One of the most galling aspects of Brexit, particularly for those of us who devoted significant portions of our lives to promoting UK interests and policies in the EU: Britain was actually very successful and significant in shaping the European Union.
In my own areas, International Development, Eastern Europe, and Enlargement, the UK consistently led policy development.
In Development, from Clare Short🗳️ to Justine Greening🗳️, the UK looked to turn an often slow-moving and spending-based EU development apparatus and processes into a more dynamic setup focussed on reform for poverty reduction, and on results and outcomes.
In fact, it looked to turn the EU development apparatus into a mirror image of its own, but with the comparative advantages that the European Union brought for its work.
Britain was, along with some other important Member States, very successful in this. It made the world’s largest aid donor more effective.
In Enlargement and Eastern Europe, Britain drove the process of the EU’s enlargement to include ex-Warsaw Pact countries into the EU, against plenty of scepticism from many other Member States. You can argue that it did this out of a desire to weaken France and Germany in the EU, and that’s fine, but it also did it because it was the right thing to do for the whole continent. And it was.
The UK also, along with many in the Commission and several other Member States, saw that Enlargement risked drawing new dividing lines, and was central to establishing the European Neighbourhood Policy to avoid that, and promote democratic reform to the East of the EU.
Britain was also significant in driving the move from the EU’s position on the Western Balkans being just about peace there, to being about EU membership as a route to and framework for continuing peace in the region.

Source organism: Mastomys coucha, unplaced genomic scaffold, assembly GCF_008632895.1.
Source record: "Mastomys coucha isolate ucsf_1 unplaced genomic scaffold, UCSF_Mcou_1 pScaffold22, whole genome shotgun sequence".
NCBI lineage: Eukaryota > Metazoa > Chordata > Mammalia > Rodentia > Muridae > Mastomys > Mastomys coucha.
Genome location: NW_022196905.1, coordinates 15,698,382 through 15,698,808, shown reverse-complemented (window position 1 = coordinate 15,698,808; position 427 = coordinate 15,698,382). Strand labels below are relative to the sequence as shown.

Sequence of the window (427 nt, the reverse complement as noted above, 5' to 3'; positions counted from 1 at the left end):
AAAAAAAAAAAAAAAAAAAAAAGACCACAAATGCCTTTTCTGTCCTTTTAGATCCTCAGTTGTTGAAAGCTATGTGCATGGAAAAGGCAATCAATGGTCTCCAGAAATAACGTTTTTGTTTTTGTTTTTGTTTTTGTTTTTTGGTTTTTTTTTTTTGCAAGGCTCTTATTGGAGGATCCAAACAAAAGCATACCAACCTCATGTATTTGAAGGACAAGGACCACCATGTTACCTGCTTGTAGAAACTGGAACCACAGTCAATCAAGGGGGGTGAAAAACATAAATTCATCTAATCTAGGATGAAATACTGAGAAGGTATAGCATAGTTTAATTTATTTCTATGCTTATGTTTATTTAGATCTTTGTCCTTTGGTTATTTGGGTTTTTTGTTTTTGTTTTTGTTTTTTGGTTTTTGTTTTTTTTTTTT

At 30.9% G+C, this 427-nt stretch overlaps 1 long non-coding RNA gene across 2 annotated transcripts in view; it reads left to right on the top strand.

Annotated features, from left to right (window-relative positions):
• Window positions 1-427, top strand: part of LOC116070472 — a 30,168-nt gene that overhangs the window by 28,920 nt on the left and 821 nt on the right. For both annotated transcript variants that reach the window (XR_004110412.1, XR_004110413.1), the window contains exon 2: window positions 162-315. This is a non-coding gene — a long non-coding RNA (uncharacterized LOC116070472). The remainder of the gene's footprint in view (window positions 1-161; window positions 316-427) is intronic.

I don’t want to re-write a history where Britain is cast as always being a progressive force for good in the EU that always got what it wanted. That’s not the point here.
The point is that, in many areas that are important to the UK and the EU, the UK did shape EU policy significantly. This not only amplified the UK’s policy impact significantly, but in many areas helped make the EU more effective, and in some way also made the world a bit better.
That’s gone now, and, frankly, it’s not obvious at all that anyone should want this government’s policies influencing anyone or being amplified in any way.
But, without the politicians from both sides’ silence at the fear of what a couple of newspapers might say about them, people in the UK could have been pleased with the role their government played in many areas of the European Union, and the impact that had on the world more widely.
Instead though, we will have a UK that is diminished in influence in every way (it already is in most!), struggling to be heard on the big issues facing the world and Europe this century.
That is not something to be proud of, and it is not what the thousands who have worked for years on behalf of the UK in the EU worked for. Very far from it.🔷
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(This piece was first published as a Twitter thread and turned into the above article with the purpose of reaching a larger audience. It has been minorly edited and corrected.)